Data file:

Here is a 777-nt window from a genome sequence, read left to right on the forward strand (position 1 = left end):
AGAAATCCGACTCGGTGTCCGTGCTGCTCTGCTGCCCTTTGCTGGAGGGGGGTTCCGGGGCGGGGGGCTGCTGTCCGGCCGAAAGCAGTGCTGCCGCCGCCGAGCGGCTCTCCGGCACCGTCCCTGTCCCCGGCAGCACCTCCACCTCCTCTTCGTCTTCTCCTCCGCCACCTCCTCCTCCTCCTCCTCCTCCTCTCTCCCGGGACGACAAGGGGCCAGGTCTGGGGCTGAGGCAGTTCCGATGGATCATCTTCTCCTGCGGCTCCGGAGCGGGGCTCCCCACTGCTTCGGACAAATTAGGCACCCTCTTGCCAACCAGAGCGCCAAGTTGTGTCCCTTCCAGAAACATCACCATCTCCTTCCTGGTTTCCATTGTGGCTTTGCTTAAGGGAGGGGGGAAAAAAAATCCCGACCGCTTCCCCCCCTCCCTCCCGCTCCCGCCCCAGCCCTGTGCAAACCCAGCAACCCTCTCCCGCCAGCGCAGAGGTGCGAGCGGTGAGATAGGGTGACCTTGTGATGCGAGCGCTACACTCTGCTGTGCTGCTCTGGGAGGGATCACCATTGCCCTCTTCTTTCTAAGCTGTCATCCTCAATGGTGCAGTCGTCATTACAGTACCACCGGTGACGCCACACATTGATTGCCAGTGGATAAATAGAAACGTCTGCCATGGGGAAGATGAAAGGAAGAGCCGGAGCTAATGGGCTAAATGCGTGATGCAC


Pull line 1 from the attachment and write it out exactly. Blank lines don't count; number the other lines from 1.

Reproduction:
Here is a 777-nt window from a genome sequence, read left to right on the forward strand (position 1 = left end):